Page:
Education: Academie Suisse, Paris; Aix-Marseille University
Paul Cézanne's Famous Artworks
“The Black Marble Clock,” 1869-71
“A Modern Olympia,” 1873-74
“Mont Saint-Victoire seen from Bellvue,” 1885
“The Card Players,” 1890-1905
“Rideau, Crunchon et Compotier,” 1893-94
“The Bathers,” 1898-1905
“Apotheose de Delacroix,” 1964
Paul Cézanne was a French post-Impressionist artist
who is presently the record holder for the most expensive painting ever sold. One of the five paintings that he created for the series ‘The Card Players’ in the 1890s, was bought by the royal family of Qatar for $250 million at a private auction in April 2011. Cézanne’s analytical approach, composition and use of angular figures and lines were a precursor to the Cubist and Fauvist styles of the early 20th century.
Paul Cézanne's Early Life
Cézanne was born on January 19, 1839, in Aix-en-Provence in the south of France
. His father was the co-founder of a successful banking business and the family was financially secure. In 1852 Cézanne began studying at the College Bourbon where he became great friends with Émile Zola, who would go on to become a renowned writer. He enrolled at the École des Beaux-Arts (School of Design) in Aix in 1856 to study painting and drawing and stayed there until 1861. At the same time, he also joined the University of Aix-en-Provence to study law in order to please his father, who disapproved of his desire to be an artist. By 1861, Cézanne was able to persuade his father to allow him to move to Paris to study art; he failed at getting admission at the Académie des Beaux-Arts (now Ecole des Beaux-Arts) and enrolled at the Académie Suisse instead.
Paul Cézanne's years in Paris
In Paris, Cézanne was reunited with Zola and met Camille Pissarro, Pierre-Auguste Renoir, and Claude Monet; Pissarro had a deep influence on the young artist’s work and outlook. The use of dark colors, heavy brushstrokes and religious subjects in Cézanne’s paintings from the 1860s set this work apart from his later, more mature work. Cézanne’s early paintings received much criticism as well as ridicule and were rejected by the Paris Salon, where his work was exhibited only once. He also exhibited at the 1863 Salon des Refusés which was organized to display works rejected by the jury of the Paris Salon.
Cézanne and Pissarro worked closely with each other for two years from 1872, while living in Pontoise in France. These years were significant as they had a seminal bearing on Cézanne’s style of art. He began to paint directly from nature during this period. The result was that romantic and religious subjects started receding from his canvas and the dark shades of his palette made way for lively colors.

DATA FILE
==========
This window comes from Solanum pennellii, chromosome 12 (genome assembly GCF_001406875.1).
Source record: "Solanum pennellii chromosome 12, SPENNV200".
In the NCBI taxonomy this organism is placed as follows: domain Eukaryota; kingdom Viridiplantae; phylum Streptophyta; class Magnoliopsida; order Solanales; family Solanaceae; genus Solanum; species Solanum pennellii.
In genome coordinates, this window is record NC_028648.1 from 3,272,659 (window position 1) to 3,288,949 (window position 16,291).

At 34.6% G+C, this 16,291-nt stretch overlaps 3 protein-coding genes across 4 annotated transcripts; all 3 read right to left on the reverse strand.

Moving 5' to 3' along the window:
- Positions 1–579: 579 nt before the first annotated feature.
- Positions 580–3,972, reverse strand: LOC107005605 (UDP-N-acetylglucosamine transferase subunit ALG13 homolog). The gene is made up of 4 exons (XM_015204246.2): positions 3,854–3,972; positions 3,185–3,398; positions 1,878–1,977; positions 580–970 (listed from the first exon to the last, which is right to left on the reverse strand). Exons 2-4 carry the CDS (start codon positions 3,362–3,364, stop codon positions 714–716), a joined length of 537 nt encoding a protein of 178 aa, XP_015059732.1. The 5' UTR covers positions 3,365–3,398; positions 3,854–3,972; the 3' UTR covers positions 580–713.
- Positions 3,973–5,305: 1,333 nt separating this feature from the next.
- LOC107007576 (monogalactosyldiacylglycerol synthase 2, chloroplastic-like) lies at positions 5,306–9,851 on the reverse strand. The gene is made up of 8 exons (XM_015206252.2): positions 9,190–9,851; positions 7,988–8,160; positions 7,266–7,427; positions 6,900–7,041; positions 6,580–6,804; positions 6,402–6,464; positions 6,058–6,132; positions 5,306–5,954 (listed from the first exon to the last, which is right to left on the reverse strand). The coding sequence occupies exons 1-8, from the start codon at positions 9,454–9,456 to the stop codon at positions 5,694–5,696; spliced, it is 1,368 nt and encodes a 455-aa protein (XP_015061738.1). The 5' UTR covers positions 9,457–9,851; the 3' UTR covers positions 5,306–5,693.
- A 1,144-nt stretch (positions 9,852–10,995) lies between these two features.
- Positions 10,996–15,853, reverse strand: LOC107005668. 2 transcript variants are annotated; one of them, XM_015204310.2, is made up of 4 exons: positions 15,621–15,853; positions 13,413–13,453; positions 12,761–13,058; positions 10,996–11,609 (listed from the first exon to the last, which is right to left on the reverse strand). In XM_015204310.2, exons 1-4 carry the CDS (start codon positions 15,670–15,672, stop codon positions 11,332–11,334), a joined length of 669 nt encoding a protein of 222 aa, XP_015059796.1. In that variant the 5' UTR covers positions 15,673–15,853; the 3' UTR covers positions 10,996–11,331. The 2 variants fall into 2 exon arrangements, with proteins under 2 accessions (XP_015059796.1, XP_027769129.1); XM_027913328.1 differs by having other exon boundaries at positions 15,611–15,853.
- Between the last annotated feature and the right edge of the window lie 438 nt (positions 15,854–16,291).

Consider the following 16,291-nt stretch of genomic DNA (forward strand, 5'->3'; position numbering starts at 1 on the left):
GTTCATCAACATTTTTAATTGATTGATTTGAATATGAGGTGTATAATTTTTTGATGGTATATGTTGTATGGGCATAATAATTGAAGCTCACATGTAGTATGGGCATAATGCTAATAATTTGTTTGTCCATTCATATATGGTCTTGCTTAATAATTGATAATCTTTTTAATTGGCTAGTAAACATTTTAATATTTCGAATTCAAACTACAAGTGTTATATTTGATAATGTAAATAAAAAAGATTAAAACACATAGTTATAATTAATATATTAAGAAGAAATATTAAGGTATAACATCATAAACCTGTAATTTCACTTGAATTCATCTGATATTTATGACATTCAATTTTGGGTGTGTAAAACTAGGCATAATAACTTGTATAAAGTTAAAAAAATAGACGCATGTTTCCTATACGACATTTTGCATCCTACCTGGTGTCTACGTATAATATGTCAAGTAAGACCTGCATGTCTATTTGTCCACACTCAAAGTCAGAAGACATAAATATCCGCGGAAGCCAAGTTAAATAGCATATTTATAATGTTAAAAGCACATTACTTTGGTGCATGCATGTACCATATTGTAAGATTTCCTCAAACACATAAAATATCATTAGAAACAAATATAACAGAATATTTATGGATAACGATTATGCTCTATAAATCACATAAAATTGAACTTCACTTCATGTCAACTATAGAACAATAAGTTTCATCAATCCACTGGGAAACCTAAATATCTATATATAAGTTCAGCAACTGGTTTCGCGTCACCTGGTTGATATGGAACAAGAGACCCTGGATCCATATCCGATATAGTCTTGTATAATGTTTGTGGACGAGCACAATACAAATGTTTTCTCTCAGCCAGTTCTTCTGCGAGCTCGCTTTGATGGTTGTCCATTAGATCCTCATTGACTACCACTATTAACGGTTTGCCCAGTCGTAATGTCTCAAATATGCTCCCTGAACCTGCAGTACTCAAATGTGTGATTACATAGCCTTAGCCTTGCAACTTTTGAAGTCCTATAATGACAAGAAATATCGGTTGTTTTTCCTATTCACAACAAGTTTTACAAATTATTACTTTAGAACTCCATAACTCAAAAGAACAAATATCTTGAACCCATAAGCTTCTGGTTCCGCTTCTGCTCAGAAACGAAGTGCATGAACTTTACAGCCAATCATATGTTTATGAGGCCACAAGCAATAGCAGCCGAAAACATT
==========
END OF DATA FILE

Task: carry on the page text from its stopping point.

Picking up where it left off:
In 1874, Cézanne exhibited his works at the first Impressionist exhibition in Paris even though his paintings were different from the Impressionist style. By the mid-1870s, Cézanne started experimenting with technique with a focus on form and the use of a refined, muted color palette. He was increasingly interested in portraying on canvas his observations of the seen world, which he did by analyzing naturally occurring forms and representing them on canvas in the simplest shapes and structures.
Paul Cézanne's Personal Life
Cézanne lived in Paris, L’Estaque (near Marseilles) and Provence in the 1870s and 1880s. Cézanne’s first child with Marie-Hortense Fiquet, called Paul, was born in 1872 in Paris. He kept his relationship with Hortense a secret from his father for many years and finally married her in 1886, the year his father died. In the same year, Cézanne also ended his friendship with his school friend Zola, after the latter published his book, ‘L’Oeuvre’, about the life of an unsuccessful painter. It is generally acknowledged that Cézanne and Edouard Manet were the inspiration behind the protagonist of the book; Cézanne took this as a betrayal of trust and never spoke to Zola again.
Paul Cézanne's Later Years
Paul Cézanne painted
a five-part series, ‘The Card Players’, in the 1890s. The series went on to become one of his most celebrated works and is considered a prelude to the work he created in his final years. The models for ‘The Card Players’ were farmhands at the family estate in the south of France.
At the urging of Monet, Renoir and Pissarro, the art dealer Ambroise Vollard presented Cézanne’s first one-man show in Paris in 1895. Following the show, there was greater public interest in his work and his reputation as an artist grew with support from American artist Mary Stevenson Cassatt, American art historian specializing in the Renaissance Bernard Berenson and art collectors, Henry Osborne and Louisine Havemeyer. At the 1904 Salon d’Automne, an entire room was devoted to the works of Paul Cézanne
Cézanne fell ill while painting outdoors in a storm in 1906 and died in Aix-en-Provence on October 22 the same year. A large retrospective of Cézanne's artwork, held at the Salon d’Automne in 1907, had a major influence on the direction of the avant-garde art scene in Paris. Cézanne’s interest in optical phenomena and use of geometric principles were a precursor to the development of Cubism in the early 20th century. You can buy Paul Cézanne's paintings online
Paul Cézanne's Major Exhibitions
1946 - Tate Britain, London
1989 - National Gallery of Art, Washington D.C.
2006 - National Gallery of Art, Washington D.C.
2007 - Palazzo Strozzi, Florence
2008 - The Courtauld Gallery, London
Paul Cézanne's Museums/Collections
Art Institute of Chicago
Dallas Museum of Art
Hermitage Museum, Saint Petersburg
J. Paul Getty Museum, Los Angeles
Fine Arts Museums of San Francisco
Louvre Museum, Paris
Musée d'Orsay, Paris
Metropolitan Museum of Art, New York
Museum of Modern Art, New York
National Gallery, London
Tate Gallery, London
Neue Pinakothek, Munich
“Cézanne: A Life” by Alex Danchev
“Paul Cézanne, 1839-1906: Pioneer of Modernism” by Ulrike Becks-Malorny